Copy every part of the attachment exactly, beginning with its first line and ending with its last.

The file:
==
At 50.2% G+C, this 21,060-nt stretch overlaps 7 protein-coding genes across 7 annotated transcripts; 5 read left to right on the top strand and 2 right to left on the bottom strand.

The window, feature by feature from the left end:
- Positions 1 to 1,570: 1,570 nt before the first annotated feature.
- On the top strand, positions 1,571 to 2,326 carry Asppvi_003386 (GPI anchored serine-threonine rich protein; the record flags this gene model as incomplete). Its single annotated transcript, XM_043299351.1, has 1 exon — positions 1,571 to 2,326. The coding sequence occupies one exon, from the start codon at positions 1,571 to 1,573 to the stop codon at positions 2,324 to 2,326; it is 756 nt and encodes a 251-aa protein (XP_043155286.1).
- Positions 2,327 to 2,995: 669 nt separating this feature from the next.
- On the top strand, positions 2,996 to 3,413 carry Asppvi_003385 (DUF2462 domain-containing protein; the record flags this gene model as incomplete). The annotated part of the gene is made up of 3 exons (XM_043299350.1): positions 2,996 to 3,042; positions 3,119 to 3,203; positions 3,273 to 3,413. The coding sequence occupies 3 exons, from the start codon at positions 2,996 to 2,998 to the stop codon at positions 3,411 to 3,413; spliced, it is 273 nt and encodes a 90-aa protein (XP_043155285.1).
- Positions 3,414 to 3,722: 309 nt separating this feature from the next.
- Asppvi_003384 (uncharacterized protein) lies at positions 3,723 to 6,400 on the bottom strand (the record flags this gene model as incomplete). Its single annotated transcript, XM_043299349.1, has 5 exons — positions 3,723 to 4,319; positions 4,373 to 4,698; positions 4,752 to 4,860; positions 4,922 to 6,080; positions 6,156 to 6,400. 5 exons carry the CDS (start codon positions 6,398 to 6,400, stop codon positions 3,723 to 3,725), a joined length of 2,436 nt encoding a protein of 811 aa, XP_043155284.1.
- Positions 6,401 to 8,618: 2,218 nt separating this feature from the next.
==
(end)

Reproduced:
At 50.2% G+C, this 21,060-nt stretch overlaps 7 protein-coding genes across 7 annotated transcripts; 5 read left to right on the top strand and 2 right to left on the bottom strand.

The window, feature by feature from the left end:
- Positions 1 to 1,570: 1,570 nt before the first annotated feature.
- On the top strand, positions 1,571 to 2,326 carry Asppvi_003386 (GPI anchored serine-threonine rich protein; the record flags this gene model as incomplete). Its single annotated transcript, XM_043299351.1, has 1 exon — positions 1,571 to 2,326. The coding sequence occupies one exon, from the start codon at positions 1,571 to 1,573 to the stop codon at positions 2,324 to 2,326; it is 756 nt and encodes a 251-aa protein (XP_043155286.1).
- Positions 2,327 to 2,995: 669 nt separating this feature from the next.
- On the top strand, positions 2,996 to 3,413 carry Asppvi_003385 (DUF2462 domain-containing protein; the record flags this gene model as incomplete). The annotated part of the gene is made up of 3 exons (XM_043299350.1): positions 2,996 to 3,042; positions 3,119 to 3,203; positions 3,273 to 3,413. The coding sequence occupies 3 exons, from the start codon at positions 2,996 to 2,998 to the stop codon at positions 3,411 to 3,413; spliced, it is 273 nt and encodes a 90-aa protein (XP_043155285.1).
- Positions 3,414 to 3,722: 309 nt separating this feature from the next.
- Asppvi_003384 (uncharacterized protein) lies at positions 3,723 to 6,400 on the bottom strand (the record flags this gene model as incomplete). Its single annotated transcript, XM_043299349.1, has 5 exons — positions 3,723 to 4,319; positions 4,373 to 4,698; positions 4,752 to 4,860; positions 4,922 to 6,080; positions 6,156 to 6,400. 5 exons carry the CDS (start codon positions 6,398 to 6,400, stop codon positions 3,723 to 3,725), a joined length of 2,436 nt encoding a protein of 811 aa, XP_043155284.1.
- Positions 6,401 to 8,618: 2,218 nt separating this feature from the next.